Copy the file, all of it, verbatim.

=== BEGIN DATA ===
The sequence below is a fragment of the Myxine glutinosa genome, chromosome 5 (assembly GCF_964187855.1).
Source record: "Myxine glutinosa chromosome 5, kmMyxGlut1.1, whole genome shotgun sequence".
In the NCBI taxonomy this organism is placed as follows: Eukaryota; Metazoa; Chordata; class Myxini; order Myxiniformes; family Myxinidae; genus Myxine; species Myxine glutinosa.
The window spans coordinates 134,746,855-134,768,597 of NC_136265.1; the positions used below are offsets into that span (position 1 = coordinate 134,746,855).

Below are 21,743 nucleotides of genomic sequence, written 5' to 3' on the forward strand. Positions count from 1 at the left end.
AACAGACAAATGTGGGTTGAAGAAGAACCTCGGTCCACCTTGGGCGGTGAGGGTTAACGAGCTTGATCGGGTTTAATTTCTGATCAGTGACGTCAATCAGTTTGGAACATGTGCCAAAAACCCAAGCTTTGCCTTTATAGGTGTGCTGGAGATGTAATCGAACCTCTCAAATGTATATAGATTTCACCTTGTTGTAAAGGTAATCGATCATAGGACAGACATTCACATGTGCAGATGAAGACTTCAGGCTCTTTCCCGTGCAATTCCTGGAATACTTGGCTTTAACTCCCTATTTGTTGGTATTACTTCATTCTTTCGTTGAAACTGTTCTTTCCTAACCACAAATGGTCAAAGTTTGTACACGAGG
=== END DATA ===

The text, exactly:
The sequence below is a fragment of the Myxine glutinosa genome, chromosome 5 (assembly GCF_964187855.1).
Source record: "Myxine glutinosa chromosome 5, kmMyxGlut1.1, whole genome shotgun sequence".
In the NCBI taxonomy this organism is placed as follows: Eukaryota; Metazoa; Chordata; class Myxini; order Myxiniformes; family Myxinidae; genus Myxine; species Myxine glutinosa.
The window spans coordinates 134,746,855-134,768,597 of NC_136265.1; the positions used below are offsets into that span (position 1 = coordinate 134,746,855).

Below are 21,743 nucleotides of genomic sequence, written 5' to 3' on the forward strand. Positions count from 1 at the left end.
AACAGACAAATGTGGGTTGAAGAAGAACCTCGGTCCACCTTGGGCGGTGAGGGTTAACGAGCTTGATCGGGTTTAATTTCTGATCAGTGACGTCAATCAGTTTGGAACATGTGCCAAAAACCCAAGCTTTGCCTTTATAGGTGTGCTGGAGATGTAATCGAACCTCTCAAATGTATATAGATTTCACCTTGTTGTAAAGGTAATCGATCATAGGACAGACATTCACATGTGCAGATGAAGACTTCAGGCTCTTTCCCGTGCAATTCCTGGAATACTTGGCTTTAACTCCCTATTTGTTGGTATTACTTCATTCTTTCGTTGAAACTGTTCTTTCCTAACCACAAATGGTCAAAGTTTGTACACGAGG